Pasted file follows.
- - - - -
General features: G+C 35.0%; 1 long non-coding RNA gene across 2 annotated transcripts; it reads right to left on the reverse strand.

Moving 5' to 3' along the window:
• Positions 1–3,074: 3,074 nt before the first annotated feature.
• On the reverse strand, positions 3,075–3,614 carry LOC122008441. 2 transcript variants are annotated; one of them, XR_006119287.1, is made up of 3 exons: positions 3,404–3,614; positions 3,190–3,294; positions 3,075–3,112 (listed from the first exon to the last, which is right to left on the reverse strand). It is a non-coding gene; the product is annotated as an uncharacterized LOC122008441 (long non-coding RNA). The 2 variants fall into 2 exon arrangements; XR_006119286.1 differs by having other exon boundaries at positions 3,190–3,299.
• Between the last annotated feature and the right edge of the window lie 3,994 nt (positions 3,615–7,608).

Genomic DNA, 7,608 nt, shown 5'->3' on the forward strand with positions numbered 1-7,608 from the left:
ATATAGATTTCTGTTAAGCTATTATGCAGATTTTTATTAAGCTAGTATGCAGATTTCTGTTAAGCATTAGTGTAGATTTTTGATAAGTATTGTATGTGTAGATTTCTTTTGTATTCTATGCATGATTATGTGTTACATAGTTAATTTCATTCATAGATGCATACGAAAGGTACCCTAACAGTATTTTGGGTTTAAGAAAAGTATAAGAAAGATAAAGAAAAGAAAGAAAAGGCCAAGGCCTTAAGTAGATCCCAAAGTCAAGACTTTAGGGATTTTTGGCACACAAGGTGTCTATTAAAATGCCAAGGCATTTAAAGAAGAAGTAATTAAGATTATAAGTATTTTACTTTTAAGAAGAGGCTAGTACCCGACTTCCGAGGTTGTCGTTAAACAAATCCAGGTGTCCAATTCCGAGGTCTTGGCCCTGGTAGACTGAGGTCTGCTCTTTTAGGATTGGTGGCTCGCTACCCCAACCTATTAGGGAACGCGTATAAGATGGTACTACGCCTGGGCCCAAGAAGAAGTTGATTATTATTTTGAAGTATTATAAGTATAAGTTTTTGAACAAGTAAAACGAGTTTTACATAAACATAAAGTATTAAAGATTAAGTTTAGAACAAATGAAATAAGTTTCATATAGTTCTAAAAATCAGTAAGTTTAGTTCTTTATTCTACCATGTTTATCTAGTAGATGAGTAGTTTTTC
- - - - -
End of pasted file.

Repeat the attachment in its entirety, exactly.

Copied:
General features: G+C 35.0%; 1 long non-coding RNA gene across 2 annotated transcripts; it reads right to left on the reverse strand.

Moving 5' to 3' along the window:
• Positions 1–3,074: 3,074 nt before the first annotated feature.
• On the reverse strand, positions 3,075–3,614 carry LOC122008441. 2 transcript variants are annotated; one of them, XR_006119287.1, is made up of 3 exons: positions 3,404–3,614; positions 3,190–3,294; positions 3,075–3,112 (listed from the first exon to the last, which is right to left on the reverse strand). It is a non-coding gene; the product is annotated as an uncharacterized LOC122008441 (long non-coding RNA). The 2 variants fall into 2 exon arrangements; XR_006119286.1 differs by having other exon boundaries at positions 3,190–3,299.
• Between the last annotated feature and the right edge of the window lie 3,994 nt (positions 3,615–7,608).

Genomic DNA, 7,608 nt, shown 5'->3' on the forward strand with positions numbered 1-7,608 from the left:
ATATAGATTTCTGTTAAGCTATTATGCAGATTTTTATTAAGCTAGTATGCAGATTTCTGTTAAGCATTAGTGTAGATTTTTGATAAGTATTGTATGTGTAGATTTCTTTTGTATTCTATGCATGATTATGTGTTACATAGTTAATTTCATTCATAGATGCATACGAAAGGTACCCTAACAGTATTTTGGGTTTAAGAAAAGTATAAGAAAGATAAAGAAAAGAAAGAAAAGGCCAAGGCCTTAAGTAGATCCCAAAGTCAAGACTTTAGGGATTTTTGGCACACAAGGTGTCTATTAAAATGCCAAGGCATTTAAAGAAGAAGTAATTAAGATTATAAGTATTTTACTTTTAAGAAGAGGCTAGTACCCGACTTCCGAGGTTGTCGTTAAACAAATCCAGGTGTCCAATTCCGAGGTCTTGGCCCTGGTAGACTGAGGTCTGCTCTTTTAGGATTGGTGGCTCGCTACCCCAACCTATTAGGGAACGCGTATAAGATGGTACTACGCCTGGGCCCAAGAAGAAGTTGATTATTATTTTGAAGTATTATAAGTATAAGTTTTTGAACAAGTAAAACGAGTTTTACATAAACATAAAGTATTAAAGATTAAGTTTAGAACAAATGAAATAAGTTTCATATAGTTCTAAAAATCAGTAAGTTTAGTTCTTTATTCTACCATGTTTATCTAGTAGATGAGTAGTTTTTC